I can see the principal advantage in having a local repository, which is the way git works. I can work offline and make as many commits as i like. In SVN i need to go online for every commit. But that, in practice, is the only disadvantage that SVN has. People say that SVN sucks at branching and merging. They like to quote Linus Torvalds: “Did you ever try to merge using SVN? Did you enjoy the experience?” Well, i have news for them: I tried branching and merging using Perforce, Mercurial, ClearCase, SVN and git – and i didn’t enjoy the experience in any of them. So git also sucks at branching and merging, but the difference is that with git i lost data, too. Every single time i tried to branch and merge using git, i cursed the hell out of it, copied the files i wanted to change to a backup directory, deleted the repository, recreated it, and did the merge manually. Every single time.

Besides, every time i try to use git, i feel like a fucking scientologist, forced to look up every single word in the help files: how the hell am i supposed to remember the difference between “pull” and “fetch” or between “branch”, “clone” and “checkout”? To understand what “fetch” is, i need to understand what the fuck “head”, “tag”, “object” and “ref” are. Go on and tell me that i should sit down and learn git properly, but i didn’t have to sit down and learn SVN. It just worked without forcing me to understand things.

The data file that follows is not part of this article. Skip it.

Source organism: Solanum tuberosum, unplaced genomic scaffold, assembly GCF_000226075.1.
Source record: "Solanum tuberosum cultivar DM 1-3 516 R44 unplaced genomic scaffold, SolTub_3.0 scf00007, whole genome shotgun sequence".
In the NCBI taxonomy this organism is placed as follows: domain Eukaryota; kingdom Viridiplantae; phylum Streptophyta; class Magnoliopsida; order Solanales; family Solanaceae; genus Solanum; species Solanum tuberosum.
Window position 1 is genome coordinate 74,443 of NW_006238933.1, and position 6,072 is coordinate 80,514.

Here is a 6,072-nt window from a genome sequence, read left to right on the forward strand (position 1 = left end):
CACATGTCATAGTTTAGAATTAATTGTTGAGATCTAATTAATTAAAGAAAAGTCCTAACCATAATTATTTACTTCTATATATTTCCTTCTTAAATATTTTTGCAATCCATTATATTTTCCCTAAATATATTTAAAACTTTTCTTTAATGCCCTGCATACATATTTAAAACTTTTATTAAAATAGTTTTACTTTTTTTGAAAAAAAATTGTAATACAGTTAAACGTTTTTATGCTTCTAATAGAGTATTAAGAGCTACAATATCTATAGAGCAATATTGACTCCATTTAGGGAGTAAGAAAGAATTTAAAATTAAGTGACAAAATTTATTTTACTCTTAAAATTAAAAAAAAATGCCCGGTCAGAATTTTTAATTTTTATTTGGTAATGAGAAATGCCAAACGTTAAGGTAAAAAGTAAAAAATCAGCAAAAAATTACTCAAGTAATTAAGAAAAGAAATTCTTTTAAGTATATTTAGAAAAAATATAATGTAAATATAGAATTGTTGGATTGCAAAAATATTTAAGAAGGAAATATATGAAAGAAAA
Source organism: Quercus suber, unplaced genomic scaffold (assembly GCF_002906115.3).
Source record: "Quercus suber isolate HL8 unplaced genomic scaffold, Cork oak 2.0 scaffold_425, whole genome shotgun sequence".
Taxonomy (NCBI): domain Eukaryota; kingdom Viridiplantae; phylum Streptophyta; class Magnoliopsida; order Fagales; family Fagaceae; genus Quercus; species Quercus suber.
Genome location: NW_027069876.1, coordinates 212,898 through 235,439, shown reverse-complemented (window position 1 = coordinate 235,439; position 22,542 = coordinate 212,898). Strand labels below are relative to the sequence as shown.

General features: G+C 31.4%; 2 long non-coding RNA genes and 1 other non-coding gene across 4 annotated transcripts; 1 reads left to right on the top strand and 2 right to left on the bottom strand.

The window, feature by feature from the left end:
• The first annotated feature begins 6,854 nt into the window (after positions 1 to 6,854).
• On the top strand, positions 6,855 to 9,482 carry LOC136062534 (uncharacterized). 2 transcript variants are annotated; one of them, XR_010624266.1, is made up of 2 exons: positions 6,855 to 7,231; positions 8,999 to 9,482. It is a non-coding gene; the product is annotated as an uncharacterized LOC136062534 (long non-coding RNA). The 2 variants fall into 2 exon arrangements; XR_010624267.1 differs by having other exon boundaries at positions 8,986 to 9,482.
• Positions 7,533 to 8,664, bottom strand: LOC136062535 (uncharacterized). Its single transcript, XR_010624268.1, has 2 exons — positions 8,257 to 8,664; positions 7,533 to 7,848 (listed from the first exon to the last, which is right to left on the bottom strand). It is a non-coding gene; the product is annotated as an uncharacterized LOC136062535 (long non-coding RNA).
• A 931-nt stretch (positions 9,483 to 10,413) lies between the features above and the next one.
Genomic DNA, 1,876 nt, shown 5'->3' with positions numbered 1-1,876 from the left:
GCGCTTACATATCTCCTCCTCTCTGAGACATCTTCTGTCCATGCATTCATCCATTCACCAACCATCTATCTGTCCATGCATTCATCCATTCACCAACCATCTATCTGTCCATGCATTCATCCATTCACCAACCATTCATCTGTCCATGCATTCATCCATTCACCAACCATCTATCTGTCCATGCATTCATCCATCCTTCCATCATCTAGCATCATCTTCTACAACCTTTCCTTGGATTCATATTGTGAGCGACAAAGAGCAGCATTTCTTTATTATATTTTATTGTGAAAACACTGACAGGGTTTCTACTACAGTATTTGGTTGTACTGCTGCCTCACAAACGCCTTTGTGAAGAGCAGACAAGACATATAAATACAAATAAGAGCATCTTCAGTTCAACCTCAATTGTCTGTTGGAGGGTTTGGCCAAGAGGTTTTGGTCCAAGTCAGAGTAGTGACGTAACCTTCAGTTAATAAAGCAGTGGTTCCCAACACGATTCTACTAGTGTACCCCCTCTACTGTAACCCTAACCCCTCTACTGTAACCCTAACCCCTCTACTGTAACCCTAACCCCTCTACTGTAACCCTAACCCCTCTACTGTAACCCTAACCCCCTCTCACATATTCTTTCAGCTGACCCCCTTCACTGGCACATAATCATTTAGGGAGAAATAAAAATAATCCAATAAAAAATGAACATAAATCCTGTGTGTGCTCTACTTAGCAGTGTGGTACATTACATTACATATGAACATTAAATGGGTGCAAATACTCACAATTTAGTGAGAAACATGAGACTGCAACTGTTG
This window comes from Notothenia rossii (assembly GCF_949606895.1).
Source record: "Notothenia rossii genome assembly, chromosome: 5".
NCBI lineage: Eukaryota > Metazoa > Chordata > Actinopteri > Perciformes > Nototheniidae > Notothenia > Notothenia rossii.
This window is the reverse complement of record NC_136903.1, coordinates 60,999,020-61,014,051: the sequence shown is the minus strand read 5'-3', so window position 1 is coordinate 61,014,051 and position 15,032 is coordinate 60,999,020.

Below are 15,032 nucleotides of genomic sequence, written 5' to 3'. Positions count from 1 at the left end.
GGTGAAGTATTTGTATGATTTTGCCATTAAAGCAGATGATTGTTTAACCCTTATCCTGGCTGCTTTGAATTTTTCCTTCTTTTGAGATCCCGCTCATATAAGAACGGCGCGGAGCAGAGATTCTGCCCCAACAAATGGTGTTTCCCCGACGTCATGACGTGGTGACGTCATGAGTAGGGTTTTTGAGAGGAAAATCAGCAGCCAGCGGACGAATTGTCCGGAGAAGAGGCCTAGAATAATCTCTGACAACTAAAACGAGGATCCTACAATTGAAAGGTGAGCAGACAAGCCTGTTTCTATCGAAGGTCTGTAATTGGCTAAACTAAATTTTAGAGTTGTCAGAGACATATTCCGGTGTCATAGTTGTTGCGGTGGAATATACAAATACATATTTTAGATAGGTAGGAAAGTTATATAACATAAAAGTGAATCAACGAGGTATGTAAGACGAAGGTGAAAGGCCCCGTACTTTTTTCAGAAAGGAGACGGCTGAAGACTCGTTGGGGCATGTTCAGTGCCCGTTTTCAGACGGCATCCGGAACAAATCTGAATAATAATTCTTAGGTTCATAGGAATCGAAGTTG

Call me stupid and old-fashioned, but SVN didn’t give me a headache. Ever.

So, cool kids, go on, keep being cool, keep telling people that Cygwin and SVN suck. But every now and then do a reality check, please. You find it fun to use git? Great. Just don’t force it on other people.

To the developers of Cygwin and SVN i want to say: Thank you. You deserve far more appreciation than you get.

People Speaking – Programming Perl

— “Hey, what are you doing?! Do you want to program in Perl?” (Hadar, to our cat, when she saw him jumping on her laptop keyboard.)